A man holding a poster depicting defaced pictures of presidential candidates who used to work with Hosni Mubarak's government, in Tahrir square in Cairo April 13, 2012.(Photo: Reuters)
Legal expert Sayed Hashem says that presidential hopefuls who were part of the toppled Mubarak regime will have the right to sue over the constitutionality of the Disenfranchisement Law should it be enacted.
The law has been recently approved by parliament, but is yet to be endorsed by the ruling Supreme Council of the Armed Forces (SCAF), which had previously refused to enact the law.
“According to the constitutional declaration issued on 30 March 2011, the president, or whoever acting as the ruler, must approve legislation,” Hashem explained.
“It starts as a bill to be reviewed by the legislative committee and then passed onto parliament.
“The final step would be the president’s approval - the military council in our case. Now the Disenfranchisement Law is on its way to the military council.”
On possible scenarios, Hashem said, “the military council might approve it if they think it does not contradict with the Article 28 of the constitutional declaration. Presidential hopefuls who were part of the old regime would have the right to file lawsuits to question its constitutionality.”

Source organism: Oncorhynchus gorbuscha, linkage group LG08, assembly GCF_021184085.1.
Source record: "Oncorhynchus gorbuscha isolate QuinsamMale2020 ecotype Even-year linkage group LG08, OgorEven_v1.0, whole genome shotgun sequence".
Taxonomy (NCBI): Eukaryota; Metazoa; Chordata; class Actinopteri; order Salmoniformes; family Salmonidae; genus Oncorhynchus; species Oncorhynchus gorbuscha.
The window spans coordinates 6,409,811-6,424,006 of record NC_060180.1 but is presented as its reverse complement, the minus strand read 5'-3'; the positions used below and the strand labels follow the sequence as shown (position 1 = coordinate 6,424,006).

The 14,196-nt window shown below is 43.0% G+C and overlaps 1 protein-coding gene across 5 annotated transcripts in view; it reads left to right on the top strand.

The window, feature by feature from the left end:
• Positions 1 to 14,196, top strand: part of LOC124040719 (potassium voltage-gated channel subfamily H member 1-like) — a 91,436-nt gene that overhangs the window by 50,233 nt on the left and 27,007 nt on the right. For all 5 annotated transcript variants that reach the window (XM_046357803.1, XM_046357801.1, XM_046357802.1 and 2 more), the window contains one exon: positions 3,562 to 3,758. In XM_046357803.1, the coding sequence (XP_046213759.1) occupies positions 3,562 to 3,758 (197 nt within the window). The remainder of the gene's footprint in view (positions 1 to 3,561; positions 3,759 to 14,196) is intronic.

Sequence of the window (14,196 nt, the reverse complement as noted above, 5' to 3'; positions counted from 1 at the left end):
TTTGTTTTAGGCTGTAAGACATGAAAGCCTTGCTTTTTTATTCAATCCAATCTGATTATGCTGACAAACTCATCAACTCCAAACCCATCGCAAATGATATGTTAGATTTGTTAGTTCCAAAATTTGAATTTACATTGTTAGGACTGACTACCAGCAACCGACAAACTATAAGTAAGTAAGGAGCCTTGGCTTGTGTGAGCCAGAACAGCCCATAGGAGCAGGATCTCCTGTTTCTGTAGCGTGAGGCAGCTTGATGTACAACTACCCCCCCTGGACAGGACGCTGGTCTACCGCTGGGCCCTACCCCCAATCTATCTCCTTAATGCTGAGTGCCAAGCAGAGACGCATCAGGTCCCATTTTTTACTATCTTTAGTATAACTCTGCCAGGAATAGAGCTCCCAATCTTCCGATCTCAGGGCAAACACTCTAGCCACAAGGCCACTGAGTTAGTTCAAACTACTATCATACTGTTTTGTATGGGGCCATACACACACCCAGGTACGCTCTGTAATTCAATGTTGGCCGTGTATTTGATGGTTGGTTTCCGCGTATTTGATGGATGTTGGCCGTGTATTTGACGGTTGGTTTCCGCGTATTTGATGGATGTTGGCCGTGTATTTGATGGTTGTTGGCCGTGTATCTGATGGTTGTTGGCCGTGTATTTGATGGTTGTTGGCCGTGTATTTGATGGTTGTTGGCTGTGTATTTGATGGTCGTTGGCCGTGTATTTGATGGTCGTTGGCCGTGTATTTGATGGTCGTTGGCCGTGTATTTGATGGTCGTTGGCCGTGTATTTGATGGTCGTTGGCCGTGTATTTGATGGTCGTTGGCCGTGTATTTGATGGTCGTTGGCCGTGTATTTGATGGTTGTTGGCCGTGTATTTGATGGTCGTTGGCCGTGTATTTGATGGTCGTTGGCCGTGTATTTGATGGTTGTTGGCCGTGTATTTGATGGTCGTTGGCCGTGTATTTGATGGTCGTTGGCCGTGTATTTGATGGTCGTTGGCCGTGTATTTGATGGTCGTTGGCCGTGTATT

The Supreme Presidential Electoral Commission (SPEC) is not subject to judicial authority pursuant to Article 28 of the constitutional declaration and has full authorities either to accept or to eliminate presidential candidates.
“If the law becomes active before 26 April [when the SPEC is to announce the list of applicants who are legally qualified to run for president], it could be implemented with the knowledge of the commission.”
The law stipulates that those who were part of the former regime over the past 10 years would not be eligible to run for presidency. Former intelligence chief Omar Suleiman and Mubarak’s last prime minister, Ahmed Shafiq, would both be eliminated should the law be enacted.
The SCAF, however, has the right – pursuant to the constitution – to veto the bill, according to Hashem, who stressed that such a decision would infuriated - Islamist and leftist political forces who have been seeking to have the law enacted.